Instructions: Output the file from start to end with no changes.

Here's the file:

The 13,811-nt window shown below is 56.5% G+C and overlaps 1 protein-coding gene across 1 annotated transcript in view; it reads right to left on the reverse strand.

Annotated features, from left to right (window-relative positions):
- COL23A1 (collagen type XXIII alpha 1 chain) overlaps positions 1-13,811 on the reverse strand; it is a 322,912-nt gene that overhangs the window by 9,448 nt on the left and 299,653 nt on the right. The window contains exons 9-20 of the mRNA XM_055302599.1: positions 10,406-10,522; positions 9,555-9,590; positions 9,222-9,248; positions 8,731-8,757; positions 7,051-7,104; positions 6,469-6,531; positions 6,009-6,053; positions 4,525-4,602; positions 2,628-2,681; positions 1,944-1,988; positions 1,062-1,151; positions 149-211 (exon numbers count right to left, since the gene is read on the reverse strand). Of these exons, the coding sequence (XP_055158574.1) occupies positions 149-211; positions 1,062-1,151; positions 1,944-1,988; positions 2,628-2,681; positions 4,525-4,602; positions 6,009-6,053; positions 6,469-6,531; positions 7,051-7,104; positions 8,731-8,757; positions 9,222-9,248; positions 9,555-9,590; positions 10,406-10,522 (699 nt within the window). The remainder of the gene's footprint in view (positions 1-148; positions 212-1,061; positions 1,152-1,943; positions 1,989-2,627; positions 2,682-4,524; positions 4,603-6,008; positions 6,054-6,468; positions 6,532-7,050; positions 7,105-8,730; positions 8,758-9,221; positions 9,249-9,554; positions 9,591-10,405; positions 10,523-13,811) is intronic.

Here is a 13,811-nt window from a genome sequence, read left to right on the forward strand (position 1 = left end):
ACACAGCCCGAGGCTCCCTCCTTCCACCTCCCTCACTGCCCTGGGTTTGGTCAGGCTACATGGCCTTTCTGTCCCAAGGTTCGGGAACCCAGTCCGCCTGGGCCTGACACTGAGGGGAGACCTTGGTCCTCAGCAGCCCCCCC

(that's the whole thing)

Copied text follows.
The 13,811-nt window shown below is 56.5% G+C and overlaps 1 protein-coding gene across 1 annotated transcript in view; it reads right to left on the reverse strand.

Annotated features, from left to right (window-relative positions):
- COL23A1 (collagen type XXIII alpha 1 chain) overlaps positions 1-13,811 on the reverse strand; it is a 322,912-nt gene that overhangs the window by 9,448 nt on the left and 299,653 nt on the right. The window contains exons 9-20 of the mRNA XM_055302599.1: positions 10,406-10,522; positions 9,555-9,590; positions 9,222-9,248; positions 8,731-8,757; positions 7,051-7,104; positions 6,469-6,531; positions 6,009-6,053; positions 4,525-4,602; positions 2,628-2,681; positions 1,944-1,988; positions 1,062-1,151; positions 149-211 (exon numbers count right to left, since the gene is read on the reverse strand). Of these exons, the coding sequence (XP_055158574.1) occupies positions 149-211; positions 1,062-1,151; positions 1,944-1,988; positions 2,628-2,681; positions 4,525-4,602; positions 6,009-6,053; positions 6,469-6,531; positions 7,051-7,104; positions 8,731-8,757; positions 9,222-9,248; positions 9,555-9,590; positions 10,406-10,522 (699 nt within the window). The remainder of the gene's footprint in view (positions 1-148; positions 212-1,061; positions 1,152-1,943; positions 1,989-2,627; positions 2,682-4,524; positions 4,603-6,008; positions 6,054-6,468; positions 6,532-7,050; positions 7,105-8,730; positions 8,758-9,221; positions 9,249-9,554; positions 9,591-10,405; positions 10,523-13,811) is intronic.

Here is a 13,811-nt window from a genome sequence, read left to right on the forward strand (position 1 = left end):
ACACAGCCCGAGGCTCCCTCCTTCCACCTCCCTCACTGCCCTGGGTTTGGTCAGGCTACATGGCCTTTCTGTCCCAAGGTTCGGGAACCCAGTCCGCCTGGGCCTGACACTGAGGGGAGACCTTGGTCCTCAGCAGCCCCCCC